Global geopolitics is witnessing multiple events: from the pandemic, the US withdrawal from Afghanistan, and the ongoing war in Ukraine to the growing tensions over Taiwan. The rise of the Indo-Abrahamic block is gradually solidifying the creation of a West Asian system, establishing a balance of power against the region’s dynamic independent powers, Iran and Turkey, and stabilising the region in an era of great power competition. Against this backdrop, India and Saudi Arabia have begun to increasingly look like natural strategic and economic partners, with many growing convergences. The leadership in both countries in recent years appears determined to establish a solid partnership for mutual gains. This is clear from the significantly transformed state engagement between New Delhi and Riyadh, including the establishment of a high-level Strategic Partnership Council, the interest in increasing investment linkages in addition to already high levels of trade, and a flurry of senior-level engagement with their respective army commanders to deepen bilateral defence cooperation.
Traditionally, the complementarity of the Indian and Saudi economies has been clear. The kingdom is a key supplier of hydrocarbons—supplying 18 percent and 30 percent of India’s crude oil and LPG requirements respectively—to India, whilst the world’s second-most populous country is a major exporter of labour to Saudi Arabia, with over 2.6 million Indians working in Saudi Arabia, and over the US $8 billion flowing in as remittances annually. The bilateral trade relationship of US $42.68 billion in FY21/22 has expanded to make Saudi Arabia India’s fourth-largest trade partner whilst India is now Saudi Arabia’s second-largest trade partner.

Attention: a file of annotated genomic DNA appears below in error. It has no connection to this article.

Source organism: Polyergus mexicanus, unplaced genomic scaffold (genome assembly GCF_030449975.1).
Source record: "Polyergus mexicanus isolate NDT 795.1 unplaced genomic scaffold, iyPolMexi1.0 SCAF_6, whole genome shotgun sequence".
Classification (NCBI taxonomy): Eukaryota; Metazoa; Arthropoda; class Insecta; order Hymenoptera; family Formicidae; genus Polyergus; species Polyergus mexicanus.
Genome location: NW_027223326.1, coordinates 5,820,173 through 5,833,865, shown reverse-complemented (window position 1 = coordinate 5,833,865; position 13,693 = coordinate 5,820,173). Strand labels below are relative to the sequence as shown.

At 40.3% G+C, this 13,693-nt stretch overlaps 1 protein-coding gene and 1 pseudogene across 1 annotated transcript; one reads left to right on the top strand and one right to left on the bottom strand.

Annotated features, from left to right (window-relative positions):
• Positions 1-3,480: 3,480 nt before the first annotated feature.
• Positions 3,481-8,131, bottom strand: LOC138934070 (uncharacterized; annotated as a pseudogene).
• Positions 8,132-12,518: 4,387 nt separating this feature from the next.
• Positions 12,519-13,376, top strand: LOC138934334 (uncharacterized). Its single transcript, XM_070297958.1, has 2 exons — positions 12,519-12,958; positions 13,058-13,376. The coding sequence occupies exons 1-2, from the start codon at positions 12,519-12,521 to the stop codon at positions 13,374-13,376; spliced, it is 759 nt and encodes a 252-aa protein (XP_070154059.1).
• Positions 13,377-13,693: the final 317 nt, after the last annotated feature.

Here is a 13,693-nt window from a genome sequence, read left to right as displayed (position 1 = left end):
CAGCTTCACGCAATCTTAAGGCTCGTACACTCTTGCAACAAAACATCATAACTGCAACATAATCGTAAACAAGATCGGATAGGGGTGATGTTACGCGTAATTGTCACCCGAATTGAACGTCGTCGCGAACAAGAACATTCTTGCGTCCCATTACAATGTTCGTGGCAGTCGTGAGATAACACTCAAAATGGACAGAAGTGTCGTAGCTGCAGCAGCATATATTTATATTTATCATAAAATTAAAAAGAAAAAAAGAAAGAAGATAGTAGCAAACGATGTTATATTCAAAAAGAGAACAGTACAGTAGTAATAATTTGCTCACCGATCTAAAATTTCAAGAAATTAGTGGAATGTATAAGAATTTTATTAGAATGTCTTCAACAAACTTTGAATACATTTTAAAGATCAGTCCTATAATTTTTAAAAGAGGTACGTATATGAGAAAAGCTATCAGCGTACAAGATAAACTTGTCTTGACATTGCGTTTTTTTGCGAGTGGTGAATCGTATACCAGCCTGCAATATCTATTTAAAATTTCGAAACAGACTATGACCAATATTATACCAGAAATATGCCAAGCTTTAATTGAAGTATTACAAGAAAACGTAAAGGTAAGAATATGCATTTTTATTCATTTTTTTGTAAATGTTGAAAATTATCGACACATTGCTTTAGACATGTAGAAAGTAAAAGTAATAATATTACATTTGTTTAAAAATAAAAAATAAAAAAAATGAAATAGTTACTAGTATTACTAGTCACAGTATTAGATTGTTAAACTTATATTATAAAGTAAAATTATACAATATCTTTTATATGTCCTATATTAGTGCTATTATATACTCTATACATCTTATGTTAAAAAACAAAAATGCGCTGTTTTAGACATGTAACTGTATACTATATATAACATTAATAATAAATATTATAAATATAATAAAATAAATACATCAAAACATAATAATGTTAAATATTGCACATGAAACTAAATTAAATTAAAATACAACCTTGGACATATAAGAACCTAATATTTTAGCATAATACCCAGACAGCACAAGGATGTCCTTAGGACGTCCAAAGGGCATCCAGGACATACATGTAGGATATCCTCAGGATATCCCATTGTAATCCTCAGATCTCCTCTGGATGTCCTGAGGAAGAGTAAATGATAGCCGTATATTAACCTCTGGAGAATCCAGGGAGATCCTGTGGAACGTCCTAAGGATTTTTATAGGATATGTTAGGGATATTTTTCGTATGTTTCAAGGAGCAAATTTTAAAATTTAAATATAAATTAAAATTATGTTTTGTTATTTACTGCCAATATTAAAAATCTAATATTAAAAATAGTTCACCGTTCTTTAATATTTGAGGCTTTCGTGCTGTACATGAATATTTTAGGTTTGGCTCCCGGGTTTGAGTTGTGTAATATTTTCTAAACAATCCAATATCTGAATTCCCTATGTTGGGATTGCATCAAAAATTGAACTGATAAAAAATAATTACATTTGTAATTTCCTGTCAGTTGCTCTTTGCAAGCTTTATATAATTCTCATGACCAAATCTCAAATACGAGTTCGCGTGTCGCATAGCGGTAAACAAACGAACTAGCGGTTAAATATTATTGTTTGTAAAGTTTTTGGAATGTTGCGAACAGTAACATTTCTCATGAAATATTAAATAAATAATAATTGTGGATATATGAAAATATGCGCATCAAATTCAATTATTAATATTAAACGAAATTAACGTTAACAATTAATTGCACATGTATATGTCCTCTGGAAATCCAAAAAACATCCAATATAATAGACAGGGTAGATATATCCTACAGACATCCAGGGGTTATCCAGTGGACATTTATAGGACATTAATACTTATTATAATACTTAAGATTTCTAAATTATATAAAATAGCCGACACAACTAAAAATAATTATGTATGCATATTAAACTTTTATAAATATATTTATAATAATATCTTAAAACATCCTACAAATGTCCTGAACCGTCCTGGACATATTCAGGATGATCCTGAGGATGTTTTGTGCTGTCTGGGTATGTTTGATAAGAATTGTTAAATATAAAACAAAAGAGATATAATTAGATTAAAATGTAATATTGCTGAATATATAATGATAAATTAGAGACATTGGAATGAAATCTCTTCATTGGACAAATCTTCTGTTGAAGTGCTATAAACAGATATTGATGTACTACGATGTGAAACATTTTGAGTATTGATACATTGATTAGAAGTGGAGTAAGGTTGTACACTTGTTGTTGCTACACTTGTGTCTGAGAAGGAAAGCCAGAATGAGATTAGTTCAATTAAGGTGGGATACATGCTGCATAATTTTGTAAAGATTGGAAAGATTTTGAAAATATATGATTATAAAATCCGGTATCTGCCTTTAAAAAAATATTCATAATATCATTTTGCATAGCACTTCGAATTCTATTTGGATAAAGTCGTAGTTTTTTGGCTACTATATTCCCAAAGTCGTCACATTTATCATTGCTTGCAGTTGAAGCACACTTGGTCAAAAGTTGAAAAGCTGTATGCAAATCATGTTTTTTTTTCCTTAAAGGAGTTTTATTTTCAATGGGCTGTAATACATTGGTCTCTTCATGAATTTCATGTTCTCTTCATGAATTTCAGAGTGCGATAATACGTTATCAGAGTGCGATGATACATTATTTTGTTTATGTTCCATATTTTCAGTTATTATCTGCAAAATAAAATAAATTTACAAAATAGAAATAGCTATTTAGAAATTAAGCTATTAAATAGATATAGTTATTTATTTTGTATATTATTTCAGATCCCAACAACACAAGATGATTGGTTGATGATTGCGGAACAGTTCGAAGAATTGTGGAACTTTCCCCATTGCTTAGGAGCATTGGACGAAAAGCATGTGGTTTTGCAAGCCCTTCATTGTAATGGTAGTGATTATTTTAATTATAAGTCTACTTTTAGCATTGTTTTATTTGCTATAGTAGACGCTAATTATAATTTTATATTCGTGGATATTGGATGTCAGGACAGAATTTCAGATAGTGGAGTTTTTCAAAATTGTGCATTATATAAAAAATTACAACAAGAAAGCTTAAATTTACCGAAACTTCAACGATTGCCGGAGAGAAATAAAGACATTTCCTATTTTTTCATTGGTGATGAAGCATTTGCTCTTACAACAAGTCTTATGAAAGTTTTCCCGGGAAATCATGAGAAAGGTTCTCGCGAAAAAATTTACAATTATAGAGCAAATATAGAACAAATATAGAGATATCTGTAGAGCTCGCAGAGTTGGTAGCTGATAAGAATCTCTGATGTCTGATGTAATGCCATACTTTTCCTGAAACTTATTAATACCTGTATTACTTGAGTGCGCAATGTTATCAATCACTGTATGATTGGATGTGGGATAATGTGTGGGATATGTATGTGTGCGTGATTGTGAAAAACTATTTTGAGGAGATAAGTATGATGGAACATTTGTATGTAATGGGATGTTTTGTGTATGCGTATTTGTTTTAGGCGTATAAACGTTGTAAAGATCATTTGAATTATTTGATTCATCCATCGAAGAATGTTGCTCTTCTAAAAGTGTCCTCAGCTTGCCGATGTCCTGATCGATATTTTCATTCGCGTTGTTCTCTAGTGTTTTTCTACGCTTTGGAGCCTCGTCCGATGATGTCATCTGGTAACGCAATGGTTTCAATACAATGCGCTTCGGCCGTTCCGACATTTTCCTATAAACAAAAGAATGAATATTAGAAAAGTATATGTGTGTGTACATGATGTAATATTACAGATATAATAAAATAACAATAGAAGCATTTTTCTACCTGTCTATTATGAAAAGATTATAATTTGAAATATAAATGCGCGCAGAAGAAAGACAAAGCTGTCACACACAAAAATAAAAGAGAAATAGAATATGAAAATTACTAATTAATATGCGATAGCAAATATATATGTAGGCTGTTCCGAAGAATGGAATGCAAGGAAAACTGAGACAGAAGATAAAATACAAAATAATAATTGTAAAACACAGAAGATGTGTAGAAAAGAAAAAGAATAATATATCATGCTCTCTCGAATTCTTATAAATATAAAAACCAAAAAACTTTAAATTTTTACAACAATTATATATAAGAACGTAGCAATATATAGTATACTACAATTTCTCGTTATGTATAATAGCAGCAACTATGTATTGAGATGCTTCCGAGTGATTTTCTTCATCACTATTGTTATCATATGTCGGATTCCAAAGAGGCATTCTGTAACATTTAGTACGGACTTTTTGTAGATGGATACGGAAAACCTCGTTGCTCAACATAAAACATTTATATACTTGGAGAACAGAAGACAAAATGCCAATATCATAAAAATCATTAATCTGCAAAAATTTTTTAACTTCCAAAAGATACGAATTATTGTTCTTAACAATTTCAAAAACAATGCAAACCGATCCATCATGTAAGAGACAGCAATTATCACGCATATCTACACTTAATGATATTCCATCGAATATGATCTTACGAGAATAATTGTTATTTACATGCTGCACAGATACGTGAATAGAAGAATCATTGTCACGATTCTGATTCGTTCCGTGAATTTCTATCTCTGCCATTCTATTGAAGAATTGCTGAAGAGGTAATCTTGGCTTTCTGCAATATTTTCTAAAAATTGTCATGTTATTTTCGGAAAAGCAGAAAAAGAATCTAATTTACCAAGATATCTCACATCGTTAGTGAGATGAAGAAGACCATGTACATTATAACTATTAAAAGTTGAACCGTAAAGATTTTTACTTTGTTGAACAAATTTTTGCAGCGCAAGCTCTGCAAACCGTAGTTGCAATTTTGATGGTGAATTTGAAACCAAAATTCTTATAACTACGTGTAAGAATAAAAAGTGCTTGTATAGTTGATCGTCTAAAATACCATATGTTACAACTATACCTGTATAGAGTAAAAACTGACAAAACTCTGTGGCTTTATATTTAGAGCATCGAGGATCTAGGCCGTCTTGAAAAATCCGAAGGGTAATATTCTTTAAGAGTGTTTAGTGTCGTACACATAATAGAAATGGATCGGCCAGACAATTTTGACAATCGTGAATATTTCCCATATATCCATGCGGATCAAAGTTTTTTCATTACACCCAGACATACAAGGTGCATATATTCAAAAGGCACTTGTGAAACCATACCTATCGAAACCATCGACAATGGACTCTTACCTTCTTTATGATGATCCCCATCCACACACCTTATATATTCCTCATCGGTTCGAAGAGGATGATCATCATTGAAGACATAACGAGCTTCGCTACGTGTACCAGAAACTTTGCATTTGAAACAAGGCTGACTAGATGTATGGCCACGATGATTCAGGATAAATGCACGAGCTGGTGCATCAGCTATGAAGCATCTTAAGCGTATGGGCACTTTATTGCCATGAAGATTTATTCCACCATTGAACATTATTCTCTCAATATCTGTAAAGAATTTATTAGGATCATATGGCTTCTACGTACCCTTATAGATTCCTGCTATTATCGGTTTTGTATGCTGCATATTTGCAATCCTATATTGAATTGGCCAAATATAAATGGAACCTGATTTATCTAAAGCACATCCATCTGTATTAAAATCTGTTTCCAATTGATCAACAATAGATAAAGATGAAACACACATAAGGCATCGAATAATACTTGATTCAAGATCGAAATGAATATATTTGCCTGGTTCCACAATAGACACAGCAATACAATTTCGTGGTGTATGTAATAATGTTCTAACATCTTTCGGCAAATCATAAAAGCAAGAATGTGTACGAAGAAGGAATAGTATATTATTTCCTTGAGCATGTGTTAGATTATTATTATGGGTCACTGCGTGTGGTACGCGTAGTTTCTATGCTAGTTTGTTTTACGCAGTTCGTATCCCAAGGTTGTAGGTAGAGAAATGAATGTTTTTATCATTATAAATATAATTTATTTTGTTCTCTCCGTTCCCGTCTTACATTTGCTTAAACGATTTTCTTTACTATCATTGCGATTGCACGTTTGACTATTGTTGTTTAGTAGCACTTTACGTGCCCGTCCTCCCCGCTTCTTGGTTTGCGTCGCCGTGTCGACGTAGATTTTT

India and Saudi Arabia have begun to increasingly look like natural strategic and economic partners, with many growing convergences.
However, the real promise in building up the economic relationship lies not in the realm of trade, but investments. Whilst the much-touted US $15 billion transactions by Saudi state oil giant Aramco to purchase a 20-percent stake in the Indian conglomerate Reliance Industries Limited’s oil-to-chemicals business was called off in November 2021 and its involvement in the US $44-billion Ratnagiri integrated refinery and petrochemicals complex project stalled in 2019, there is still no change to the very significant unlocked opportunities that emanate from the natural complementarity between the two largest economies in West Asia and South Asia. Riyadh is keen to diversify its assets both across industries and geographies, and New Delhi is desirous of greater foreign investment to continue its march as the world’s fastest-growing major economy. Both economies have now acquired significant weight, with the International Monetary Fund (IMF) forecasting nominal GDP of US$1.04 trillion for Saudi Arabia and US $3.53 trillion for India in 2022.
The Saudi sovereign Public Investment Fund (PIF) has proceeded to enter fast-growing sectors of the Indian economy with investments of US $1.5 billion in Reliance’s Jio and US $1.3billion in Reliance Retail Ventures Limited in 2020. These are not one-sided flows; media reports a few months ago indicated that one of the largest conglomerates in India, the Adani Group, is exploring the possibility of investing in PIF via a tie-up or an asset swap deal, or perhaps even by buying a multi-billion dollar stake. Links between big business in India and Saudi Arabia are increasing, with India’s other major conglomerate Reliance recently appointing Aramco’s Chairman (and PIF Governor), Yasir Al-Rumayyan, to its board. Recent domestic political events in the Indian state of Maharashtra with the return of the BJP may also see a return of the stalled Ratnagiri project.